The necessity of changing or re-establishing recognized switching limits, in order to render switching services required because of extension of industrial activities and territorial extension of facilities, must be recognized.
The present switching limits will be designated by general notice at all points where yard engines are assigned and will only be changes by negotiations between the proper officer of the Company and the general chairman. The concurrent of the general chairman will not be withheld when it can be shown that changes are necessitated by industrial activities and territorial extension of facilities. Yard limit boards may or may not indicate switching limits.
In conjunction with the changes made in its facilities at Vancouver and Port Mann, the company sought to change the presently existing switching limits in those terminals. In effect, the company sought to create one substantially larger terminal, whose easterly limit was that or the former Port Mann terminal, and switch no interior yard limits. Pursuant to the above-quoted provision, the company wrote to the General chairman of the union on January 29, 1969, seeking his concurrence in the changes which it proposed. The general chairman replied on February 27. 1969, that he could not concur, talking the position that there was not an extension of switching limits, but rather a combining of two established yards into one.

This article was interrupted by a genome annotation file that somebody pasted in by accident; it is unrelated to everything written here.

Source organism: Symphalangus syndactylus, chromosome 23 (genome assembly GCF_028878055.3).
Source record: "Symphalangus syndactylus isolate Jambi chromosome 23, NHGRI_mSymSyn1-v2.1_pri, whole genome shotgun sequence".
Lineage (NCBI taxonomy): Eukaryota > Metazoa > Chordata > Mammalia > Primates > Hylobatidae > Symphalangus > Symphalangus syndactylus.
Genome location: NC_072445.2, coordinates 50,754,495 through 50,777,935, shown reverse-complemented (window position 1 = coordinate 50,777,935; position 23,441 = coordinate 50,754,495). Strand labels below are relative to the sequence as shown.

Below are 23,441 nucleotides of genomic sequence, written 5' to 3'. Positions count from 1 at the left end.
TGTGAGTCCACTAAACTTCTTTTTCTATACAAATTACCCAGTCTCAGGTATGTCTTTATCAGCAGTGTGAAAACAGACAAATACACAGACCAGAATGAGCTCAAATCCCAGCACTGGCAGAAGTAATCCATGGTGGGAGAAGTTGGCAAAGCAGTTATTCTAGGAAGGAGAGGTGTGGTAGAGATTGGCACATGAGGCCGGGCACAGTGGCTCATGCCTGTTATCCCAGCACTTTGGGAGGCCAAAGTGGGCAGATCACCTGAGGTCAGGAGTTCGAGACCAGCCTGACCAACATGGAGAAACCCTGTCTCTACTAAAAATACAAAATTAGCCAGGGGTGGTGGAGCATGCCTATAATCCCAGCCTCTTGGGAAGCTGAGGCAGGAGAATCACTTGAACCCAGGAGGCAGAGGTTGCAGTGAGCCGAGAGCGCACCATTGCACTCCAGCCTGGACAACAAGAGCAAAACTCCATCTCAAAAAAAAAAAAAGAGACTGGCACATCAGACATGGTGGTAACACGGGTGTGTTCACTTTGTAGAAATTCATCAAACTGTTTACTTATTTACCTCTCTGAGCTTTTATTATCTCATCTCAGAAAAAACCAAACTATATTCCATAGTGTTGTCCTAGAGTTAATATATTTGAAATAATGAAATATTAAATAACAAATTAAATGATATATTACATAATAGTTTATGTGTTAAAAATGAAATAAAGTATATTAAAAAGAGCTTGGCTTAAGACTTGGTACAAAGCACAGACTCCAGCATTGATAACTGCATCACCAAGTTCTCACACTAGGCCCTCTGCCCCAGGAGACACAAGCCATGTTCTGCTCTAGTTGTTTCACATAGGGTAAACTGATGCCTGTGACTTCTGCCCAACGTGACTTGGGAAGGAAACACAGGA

The provisions of the collective agreements in this respect are clear. As a general matter changes in switching limits are to be negotiated and this implies that it would be open to the general chairmen to refuse to concur with the company’s suggested changes in some cases. Where it can be shown, however, that changes "are necessitated by industrial activities and territorial expansion of facilities", then the concurrence of the general chairman is not to be withheld. Clearly there is an onus on the company to make such a showing where it seeks, as it does here, a determination that the general chairman’s concurrence in a particular change has been improperly withheld. The issue now to be decided therefore, is whether, on the material before me, it has been shown that the changes in switching limits proposed by the company are "necessitated by industrial activities and territorial expansion of facilities."
The present switching limits of the yard at Vancouver and Port Mann are such that there is a gap of only 0.5 miles between the easterly limits of the Vancouver terminal and the westerly limit of the port Mann terminal. In recent years there has been a very substantial increase in rail traffic at Vancouver itself and an even greater increase in rail traffic destined for the north shore of Burrard Inlet, and which it was necessary to handle through the Vancouver facilities. The facilities in Vancouver proper are reasonably capable of expansion, and in order to facilitate the handling of the increased volume of traffic, and in particular that bound for the north shore, the company found it necessary to establish in Port Mann the yard facilities for the whole of the greater Vancouver area; to construct a tunnel though a portion of Vancouver and Burnaby and a new bridge across the second narrows; and develop a new exchange yard at Sapperton.